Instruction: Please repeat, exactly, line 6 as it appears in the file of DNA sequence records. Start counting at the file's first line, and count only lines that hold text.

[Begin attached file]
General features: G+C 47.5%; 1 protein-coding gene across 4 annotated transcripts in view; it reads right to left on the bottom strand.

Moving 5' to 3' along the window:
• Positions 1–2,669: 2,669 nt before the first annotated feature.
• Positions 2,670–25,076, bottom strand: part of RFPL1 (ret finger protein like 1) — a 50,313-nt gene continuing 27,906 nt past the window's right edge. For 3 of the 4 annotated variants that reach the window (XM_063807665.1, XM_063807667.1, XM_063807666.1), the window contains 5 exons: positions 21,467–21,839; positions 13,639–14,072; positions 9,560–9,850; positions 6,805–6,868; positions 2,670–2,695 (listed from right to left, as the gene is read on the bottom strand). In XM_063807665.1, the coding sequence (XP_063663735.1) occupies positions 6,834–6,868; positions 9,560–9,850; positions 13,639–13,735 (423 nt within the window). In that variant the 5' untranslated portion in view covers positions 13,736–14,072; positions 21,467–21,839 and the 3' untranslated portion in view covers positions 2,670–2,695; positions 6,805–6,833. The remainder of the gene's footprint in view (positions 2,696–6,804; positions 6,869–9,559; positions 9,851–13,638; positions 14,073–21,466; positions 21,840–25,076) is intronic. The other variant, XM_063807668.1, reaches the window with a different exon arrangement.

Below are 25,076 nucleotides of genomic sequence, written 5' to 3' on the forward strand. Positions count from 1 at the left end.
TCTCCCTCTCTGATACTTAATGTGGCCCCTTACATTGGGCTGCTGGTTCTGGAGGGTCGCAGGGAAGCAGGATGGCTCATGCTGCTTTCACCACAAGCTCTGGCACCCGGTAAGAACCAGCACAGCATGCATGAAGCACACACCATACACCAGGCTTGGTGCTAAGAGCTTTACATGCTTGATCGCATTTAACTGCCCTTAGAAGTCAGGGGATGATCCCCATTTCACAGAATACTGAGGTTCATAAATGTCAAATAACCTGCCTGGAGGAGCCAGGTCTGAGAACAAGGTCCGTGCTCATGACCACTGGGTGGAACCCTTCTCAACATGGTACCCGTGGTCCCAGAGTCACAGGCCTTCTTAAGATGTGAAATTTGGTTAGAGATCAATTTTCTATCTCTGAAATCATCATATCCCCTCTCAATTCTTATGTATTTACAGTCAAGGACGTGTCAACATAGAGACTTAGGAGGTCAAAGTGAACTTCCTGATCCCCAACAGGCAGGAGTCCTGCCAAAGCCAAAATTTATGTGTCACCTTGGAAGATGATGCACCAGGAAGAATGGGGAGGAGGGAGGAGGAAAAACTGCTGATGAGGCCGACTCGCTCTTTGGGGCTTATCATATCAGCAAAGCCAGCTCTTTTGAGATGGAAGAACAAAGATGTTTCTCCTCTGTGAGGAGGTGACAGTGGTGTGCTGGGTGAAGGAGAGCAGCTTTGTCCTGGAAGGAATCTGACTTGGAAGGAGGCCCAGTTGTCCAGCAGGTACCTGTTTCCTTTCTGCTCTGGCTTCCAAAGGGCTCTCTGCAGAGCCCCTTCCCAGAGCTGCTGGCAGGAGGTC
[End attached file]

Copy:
TCTCCCTCTCTGATACTTAATGTGGCCCCTTACATTGGGCTGCTGGTTCTGGAGGGTCGCAGGGAAGCAGGATGGCTCATGCTGCTTTCACCACAAGCTCTGGCACCCGGTAAGAACCAGCACAGCATGCATGAAGCACACACCATACACCAGGCTTGGTGCTAAGAGCTTTACATGCTTGATCGCATTTAACTGCCCTTAGAAGTCAGGGGATGATCCCCATTTCACAGAATACTGAGGTTCATAAATGTCAAATAACCTGCCTGGAGGAGCCAGGTCTGAGAACAAGGTCCGTGCTCATGACCACTGGGTGGAACCCTTCTCAACATGGTACCCGTGGTCCCAGAGTCACAGGCCTTCTTAAGATGTGAAATTTGGTTAGAGATCAATTTTCTATCTCTGAAATCATCATATCCCCTCTCAATTCTTATGTATTTACAGTCAAGGACGTGTCAACATAGAGACTTAGGAGGTCAAAGTGAACTTCCTGATCCCCAACAGGCAGGAGTCCTGCCAAAGCCAAAATTTATGTGTCACCTTGGAAGATGATGCACCAGGAAGAATGGGGAGGAGGGAGGAGGAAAAACTGCTGATGAGGCCGACTCGCTCTTTGGGGCTTATCATATCAGCAAAGCCAGCTCTTTTGAGATGGAAGAACAAAGATGTTTCTCCTCTGTGAGGAGGTGACAGTGGTGTGCTGGGTGAAGGAGAGCAGCTTTGTCCTGGAAGGAATCTGACTTGGAAGGAGGCCCAGTTGTCCAGCAGGTACCTGTTTCCTTTCTGCTCTGGCTTCCAAAGGGCTCTCTGCAGAGCCCCTTCCCAGAGCTGCTGGCAGGAGGTC